Creating that separation between news viewer and daytime viewer seems important to Cooper, who’s hoping that honesty conversation will not only lead to a more relatable Cooper, but more relatable topics: “A lot of times, people don’t feel like the news connects to their day-to-day lives. A lot of the topics you can cover in daytime TV really resonates in people’s lives. As someone who enjoys story telling, that’s a very satisfying connection to make.”
Looking at Anderson’s premiere week this week, you definitely see some relatable topics. Monday’s episode sees a sit-down with Amy Winehouse’s family for an exclusive one-on-one. Tuesday, he comes back with a rundown of how he spent his summer, including segments with pal Kathy Griffin, his How to Succeed in Business Without Really Trying co-star Daniel Radcliffe, and a spray tanning session with Snooki (“one of the odder experiences of my life”). Wednesday, he’ll speak with Baby Jane Doe and Miraculous Mary – two women who made headlines when they were abandoned as infants. Then Thursday? It’s back to fun-times with Sarah Jessica Parker and the cast of I Don’t Know How She Does It. Friday sees the cast of The Real Housewives of Beverly Hills in an hour-long discussion on the reality of Reality TV – a topic of course sparked the suicide of Russell Armstrong. Quite the variety, huh?
“We feel that this is going to be one of the few shows on daytime that can cover a broad range of topics, from big celebrity interviews one day to provocative social issues the next day to fun pop culture stuff the following day,” explains Cooper. And don’t think he’s concerned with the already crowded daytime market either – Cooper already knows how he’ll stand out from the Dr. Phil’s and Rachel Ray’s of the world. “There’s a lot of shows which are sort of narrow cast, which are very well done with very talented people and do really well. But we really see this show as offering a broad range of topics and stories.”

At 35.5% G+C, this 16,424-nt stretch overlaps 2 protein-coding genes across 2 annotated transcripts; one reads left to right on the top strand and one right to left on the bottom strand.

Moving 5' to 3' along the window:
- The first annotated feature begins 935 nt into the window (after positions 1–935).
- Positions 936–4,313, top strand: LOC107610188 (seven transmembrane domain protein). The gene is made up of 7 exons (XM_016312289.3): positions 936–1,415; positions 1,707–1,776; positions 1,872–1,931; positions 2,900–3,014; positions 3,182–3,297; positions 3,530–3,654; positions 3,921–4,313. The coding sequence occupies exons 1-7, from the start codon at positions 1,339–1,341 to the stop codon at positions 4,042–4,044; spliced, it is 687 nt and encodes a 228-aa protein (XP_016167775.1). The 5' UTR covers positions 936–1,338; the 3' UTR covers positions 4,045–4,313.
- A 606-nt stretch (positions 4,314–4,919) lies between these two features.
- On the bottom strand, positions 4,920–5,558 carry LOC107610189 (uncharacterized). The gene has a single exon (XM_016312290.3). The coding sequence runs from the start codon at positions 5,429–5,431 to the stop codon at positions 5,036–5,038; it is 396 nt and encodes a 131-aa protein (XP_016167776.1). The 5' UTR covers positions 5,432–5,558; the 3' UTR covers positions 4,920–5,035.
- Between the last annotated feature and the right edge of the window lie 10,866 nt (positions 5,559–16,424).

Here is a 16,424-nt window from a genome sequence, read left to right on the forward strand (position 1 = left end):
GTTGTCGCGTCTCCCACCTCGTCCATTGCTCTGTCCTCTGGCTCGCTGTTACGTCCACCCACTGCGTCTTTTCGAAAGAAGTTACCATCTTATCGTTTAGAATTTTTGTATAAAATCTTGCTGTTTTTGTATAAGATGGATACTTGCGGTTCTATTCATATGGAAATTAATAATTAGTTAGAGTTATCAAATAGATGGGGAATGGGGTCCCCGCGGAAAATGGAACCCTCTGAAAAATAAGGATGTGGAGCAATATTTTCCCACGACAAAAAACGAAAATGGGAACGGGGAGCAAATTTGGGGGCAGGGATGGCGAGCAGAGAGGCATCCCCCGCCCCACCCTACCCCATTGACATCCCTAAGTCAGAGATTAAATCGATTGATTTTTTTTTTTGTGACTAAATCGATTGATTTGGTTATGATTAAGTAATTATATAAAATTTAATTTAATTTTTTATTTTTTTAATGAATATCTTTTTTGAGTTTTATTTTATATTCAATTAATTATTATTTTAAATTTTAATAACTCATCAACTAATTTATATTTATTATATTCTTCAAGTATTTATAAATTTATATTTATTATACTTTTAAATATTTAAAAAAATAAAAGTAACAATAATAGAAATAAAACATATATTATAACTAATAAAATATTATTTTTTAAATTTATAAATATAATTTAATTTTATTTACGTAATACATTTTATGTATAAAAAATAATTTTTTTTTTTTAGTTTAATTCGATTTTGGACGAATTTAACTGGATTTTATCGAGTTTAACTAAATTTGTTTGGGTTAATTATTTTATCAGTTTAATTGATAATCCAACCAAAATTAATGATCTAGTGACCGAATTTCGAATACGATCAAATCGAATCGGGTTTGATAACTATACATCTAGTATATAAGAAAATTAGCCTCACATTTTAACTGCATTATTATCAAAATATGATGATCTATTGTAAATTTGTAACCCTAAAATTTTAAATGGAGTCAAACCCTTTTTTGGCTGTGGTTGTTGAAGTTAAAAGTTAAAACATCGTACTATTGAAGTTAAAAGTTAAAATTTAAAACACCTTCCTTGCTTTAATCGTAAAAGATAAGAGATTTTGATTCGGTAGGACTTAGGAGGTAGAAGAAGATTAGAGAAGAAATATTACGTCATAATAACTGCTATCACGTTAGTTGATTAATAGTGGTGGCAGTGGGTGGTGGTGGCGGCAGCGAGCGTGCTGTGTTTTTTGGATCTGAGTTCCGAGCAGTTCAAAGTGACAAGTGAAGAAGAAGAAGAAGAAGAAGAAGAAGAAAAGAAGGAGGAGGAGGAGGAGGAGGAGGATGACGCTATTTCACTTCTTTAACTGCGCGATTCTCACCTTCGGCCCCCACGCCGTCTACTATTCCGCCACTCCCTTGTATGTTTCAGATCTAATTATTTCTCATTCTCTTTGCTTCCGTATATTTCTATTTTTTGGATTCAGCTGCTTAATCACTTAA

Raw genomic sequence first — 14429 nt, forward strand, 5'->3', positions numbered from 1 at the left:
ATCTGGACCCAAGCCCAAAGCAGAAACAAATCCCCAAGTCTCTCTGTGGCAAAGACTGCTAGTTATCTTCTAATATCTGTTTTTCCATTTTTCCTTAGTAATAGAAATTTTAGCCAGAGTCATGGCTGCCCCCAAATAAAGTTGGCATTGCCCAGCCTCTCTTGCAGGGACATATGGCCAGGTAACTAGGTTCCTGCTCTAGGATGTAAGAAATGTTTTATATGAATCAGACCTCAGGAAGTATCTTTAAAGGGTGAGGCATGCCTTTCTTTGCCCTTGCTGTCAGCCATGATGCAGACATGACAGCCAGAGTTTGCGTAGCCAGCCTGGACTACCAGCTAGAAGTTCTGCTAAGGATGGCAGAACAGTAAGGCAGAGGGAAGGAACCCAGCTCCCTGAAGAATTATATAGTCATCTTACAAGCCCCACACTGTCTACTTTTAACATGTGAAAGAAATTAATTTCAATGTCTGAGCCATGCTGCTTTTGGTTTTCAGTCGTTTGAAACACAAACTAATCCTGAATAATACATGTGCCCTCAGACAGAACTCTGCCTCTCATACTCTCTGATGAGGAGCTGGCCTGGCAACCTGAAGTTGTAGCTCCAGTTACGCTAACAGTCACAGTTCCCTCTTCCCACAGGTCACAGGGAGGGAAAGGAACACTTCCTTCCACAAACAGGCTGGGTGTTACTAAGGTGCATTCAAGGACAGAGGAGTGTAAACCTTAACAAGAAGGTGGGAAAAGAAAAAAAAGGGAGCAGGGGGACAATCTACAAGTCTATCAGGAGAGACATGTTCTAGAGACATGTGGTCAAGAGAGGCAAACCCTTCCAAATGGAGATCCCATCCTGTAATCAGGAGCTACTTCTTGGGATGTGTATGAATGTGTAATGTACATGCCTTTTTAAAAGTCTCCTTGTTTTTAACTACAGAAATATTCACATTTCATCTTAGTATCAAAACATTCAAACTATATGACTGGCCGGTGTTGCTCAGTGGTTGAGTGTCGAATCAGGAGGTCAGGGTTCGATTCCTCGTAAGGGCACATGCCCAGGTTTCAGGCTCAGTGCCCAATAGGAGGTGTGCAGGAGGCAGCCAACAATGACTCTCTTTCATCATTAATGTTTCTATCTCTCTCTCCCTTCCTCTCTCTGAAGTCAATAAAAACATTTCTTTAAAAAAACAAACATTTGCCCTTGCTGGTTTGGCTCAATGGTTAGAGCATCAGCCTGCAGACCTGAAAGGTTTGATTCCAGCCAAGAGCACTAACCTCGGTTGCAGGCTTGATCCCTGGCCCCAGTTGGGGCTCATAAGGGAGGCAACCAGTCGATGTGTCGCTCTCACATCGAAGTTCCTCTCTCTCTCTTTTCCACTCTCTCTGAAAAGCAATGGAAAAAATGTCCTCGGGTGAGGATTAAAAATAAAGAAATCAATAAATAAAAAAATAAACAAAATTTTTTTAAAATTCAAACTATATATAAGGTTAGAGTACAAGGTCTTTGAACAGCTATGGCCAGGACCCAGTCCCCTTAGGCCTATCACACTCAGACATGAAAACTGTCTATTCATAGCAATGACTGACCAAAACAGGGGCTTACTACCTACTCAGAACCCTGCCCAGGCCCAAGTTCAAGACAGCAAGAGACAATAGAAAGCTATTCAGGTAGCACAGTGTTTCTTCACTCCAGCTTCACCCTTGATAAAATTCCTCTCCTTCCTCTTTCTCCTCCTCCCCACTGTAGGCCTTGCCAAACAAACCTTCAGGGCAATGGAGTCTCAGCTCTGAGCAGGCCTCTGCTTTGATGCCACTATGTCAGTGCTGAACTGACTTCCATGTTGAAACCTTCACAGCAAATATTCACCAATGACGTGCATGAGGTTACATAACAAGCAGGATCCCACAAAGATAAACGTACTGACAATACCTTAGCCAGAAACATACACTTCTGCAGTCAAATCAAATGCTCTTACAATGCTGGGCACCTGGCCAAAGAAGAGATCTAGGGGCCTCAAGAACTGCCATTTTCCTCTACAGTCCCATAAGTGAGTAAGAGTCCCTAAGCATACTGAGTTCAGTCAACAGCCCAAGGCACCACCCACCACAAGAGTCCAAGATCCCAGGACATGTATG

Delving into some of those premiere week topics, you really get a sense of Cooper’s sincerity. Interviewing the Winehouses, for example, seems less about making headlines and more about wanting to help other families who may have a relative going through substance abuse. “Who doesn’t have somebody in their family who hasn’t been going through substance abuse issues and who has either overcome them or succumb to them or is still struggling with them?” he asks. “I think the Winehouses have been very public over the years in trying to get Amy help. They wrote public letters to her, they told people not to buy her albums because the money would go toward her drugs. They have been very in the forefront of trying to get her help and I think that’s something that resonates with everyone who is trying to figure out to do with a loved one and trying to get them help.”
The Real Housewives of Beverly Hills conversation on Russell Armstrong’s suicide seems to hold similar weight. Cooper’s own brother, Carter Vanderbilt Cooper, committed suicide on July 22, 1988, at age 23, by jumping from the 14th-floor terrace of Vanderbilt’s New York City penthouse apartment. To this day, Anderson says he’s still trying to figure out why he did it: “Anyone who survives suicide, that’s one of the horrible things about it: you can’t pinpoint one thing necessarily always that did it. You can’t put yourself in someone else’s mind, a mind that is not acting rationally or not thinking rationally. [So] I don’t think we know enough about what happened to Russell Armstrong to judge that.”